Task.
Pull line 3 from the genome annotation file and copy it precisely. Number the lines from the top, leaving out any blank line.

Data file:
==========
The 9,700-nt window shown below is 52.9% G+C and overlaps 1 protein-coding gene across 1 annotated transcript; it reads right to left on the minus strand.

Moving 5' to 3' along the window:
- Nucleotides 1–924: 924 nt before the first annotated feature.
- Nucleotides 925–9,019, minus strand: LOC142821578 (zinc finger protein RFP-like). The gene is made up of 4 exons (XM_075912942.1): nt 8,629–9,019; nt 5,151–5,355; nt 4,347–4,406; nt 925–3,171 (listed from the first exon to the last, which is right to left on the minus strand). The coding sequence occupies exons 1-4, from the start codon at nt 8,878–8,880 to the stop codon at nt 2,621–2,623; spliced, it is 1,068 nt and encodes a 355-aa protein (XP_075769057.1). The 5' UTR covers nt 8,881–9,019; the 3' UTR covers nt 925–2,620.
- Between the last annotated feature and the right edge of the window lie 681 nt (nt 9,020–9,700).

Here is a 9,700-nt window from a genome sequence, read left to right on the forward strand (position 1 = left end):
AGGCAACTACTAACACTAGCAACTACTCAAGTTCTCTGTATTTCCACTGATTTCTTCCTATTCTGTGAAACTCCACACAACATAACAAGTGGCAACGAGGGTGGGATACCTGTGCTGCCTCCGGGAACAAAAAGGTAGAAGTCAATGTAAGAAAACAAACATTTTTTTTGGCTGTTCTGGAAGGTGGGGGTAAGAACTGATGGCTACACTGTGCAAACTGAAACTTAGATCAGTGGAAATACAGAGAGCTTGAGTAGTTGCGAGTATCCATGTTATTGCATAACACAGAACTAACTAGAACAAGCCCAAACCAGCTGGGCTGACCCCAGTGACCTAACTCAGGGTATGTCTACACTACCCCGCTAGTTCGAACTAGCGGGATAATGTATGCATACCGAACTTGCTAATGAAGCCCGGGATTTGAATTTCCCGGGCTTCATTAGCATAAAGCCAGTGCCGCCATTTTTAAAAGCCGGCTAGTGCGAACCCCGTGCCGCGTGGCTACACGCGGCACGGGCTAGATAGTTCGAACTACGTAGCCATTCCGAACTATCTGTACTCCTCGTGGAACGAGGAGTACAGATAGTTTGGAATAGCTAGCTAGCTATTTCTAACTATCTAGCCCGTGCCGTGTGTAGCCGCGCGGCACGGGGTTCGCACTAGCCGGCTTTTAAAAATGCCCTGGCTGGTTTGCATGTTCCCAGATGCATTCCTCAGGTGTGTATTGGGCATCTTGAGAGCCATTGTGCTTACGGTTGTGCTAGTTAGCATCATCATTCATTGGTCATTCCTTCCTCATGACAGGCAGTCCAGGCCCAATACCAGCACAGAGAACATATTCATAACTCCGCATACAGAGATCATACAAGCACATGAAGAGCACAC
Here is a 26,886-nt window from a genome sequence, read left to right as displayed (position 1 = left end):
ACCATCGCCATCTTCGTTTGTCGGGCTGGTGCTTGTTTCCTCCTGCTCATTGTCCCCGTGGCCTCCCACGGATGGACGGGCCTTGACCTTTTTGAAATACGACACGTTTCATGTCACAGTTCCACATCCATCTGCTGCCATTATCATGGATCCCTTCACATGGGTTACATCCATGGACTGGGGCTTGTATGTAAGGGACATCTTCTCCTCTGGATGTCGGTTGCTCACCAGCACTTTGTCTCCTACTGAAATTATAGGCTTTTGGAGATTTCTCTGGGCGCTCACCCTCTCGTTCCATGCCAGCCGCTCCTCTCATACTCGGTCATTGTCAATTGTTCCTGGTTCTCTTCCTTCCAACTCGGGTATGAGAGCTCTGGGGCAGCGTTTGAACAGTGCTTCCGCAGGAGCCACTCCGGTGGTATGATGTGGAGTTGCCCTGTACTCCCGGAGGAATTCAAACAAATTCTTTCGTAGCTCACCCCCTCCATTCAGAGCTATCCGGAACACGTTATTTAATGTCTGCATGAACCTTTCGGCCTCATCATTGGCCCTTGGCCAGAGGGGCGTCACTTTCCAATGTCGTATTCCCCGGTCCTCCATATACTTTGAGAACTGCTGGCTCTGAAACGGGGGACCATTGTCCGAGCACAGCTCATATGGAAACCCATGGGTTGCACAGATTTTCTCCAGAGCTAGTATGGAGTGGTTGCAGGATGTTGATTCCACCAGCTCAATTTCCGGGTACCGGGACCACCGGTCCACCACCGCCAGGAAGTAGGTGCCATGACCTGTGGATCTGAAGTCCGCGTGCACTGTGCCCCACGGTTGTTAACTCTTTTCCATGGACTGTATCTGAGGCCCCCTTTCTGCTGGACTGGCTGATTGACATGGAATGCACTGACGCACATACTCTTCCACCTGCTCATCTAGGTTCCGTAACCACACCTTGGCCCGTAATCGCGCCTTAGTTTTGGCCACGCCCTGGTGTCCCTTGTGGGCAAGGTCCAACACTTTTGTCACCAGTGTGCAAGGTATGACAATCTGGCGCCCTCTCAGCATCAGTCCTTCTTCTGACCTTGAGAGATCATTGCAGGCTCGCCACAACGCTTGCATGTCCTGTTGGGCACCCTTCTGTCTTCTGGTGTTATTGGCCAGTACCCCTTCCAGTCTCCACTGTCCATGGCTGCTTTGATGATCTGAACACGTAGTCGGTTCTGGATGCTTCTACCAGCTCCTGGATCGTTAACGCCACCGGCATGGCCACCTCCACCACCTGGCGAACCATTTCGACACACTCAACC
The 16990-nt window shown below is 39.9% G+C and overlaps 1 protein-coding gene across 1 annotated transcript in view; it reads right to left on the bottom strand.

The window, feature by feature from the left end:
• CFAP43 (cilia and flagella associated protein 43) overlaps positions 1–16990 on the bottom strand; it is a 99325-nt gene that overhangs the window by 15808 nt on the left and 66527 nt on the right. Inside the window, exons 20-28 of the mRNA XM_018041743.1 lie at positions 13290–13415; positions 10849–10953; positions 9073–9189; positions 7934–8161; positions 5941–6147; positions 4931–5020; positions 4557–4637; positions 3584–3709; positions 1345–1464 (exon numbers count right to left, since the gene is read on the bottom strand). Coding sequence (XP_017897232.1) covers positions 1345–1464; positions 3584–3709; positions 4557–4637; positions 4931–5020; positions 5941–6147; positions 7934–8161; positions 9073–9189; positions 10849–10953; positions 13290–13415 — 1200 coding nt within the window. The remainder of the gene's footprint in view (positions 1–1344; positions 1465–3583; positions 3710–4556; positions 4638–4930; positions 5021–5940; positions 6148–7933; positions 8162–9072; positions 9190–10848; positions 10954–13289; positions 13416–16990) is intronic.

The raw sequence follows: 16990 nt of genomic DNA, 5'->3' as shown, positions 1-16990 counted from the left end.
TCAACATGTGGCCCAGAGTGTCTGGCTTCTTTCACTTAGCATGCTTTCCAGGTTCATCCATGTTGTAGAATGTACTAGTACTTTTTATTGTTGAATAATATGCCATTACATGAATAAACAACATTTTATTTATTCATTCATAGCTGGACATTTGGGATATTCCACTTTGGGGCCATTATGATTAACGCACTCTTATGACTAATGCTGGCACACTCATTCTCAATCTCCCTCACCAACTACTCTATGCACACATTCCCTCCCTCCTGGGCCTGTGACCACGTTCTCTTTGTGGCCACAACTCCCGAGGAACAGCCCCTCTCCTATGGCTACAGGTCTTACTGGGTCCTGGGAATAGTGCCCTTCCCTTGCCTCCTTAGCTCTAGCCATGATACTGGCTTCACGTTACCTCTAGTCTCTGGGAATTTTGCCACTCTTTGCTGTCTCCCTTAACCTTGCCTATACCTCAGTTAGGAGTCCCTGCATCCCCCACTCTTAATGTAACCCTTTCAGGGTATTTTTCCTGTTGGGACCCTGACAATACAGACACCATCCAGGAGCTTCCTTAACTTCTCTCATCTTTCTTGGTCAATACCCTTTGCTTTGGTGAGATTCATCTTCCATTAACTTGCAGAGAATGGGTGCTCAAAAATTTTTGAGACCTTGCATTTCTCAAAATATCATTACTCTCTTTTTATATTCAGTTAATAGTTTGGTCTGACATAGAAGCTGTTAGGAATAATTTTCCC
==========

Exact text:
- Nucleotides 1–924: 924 nt before the first annotated feature.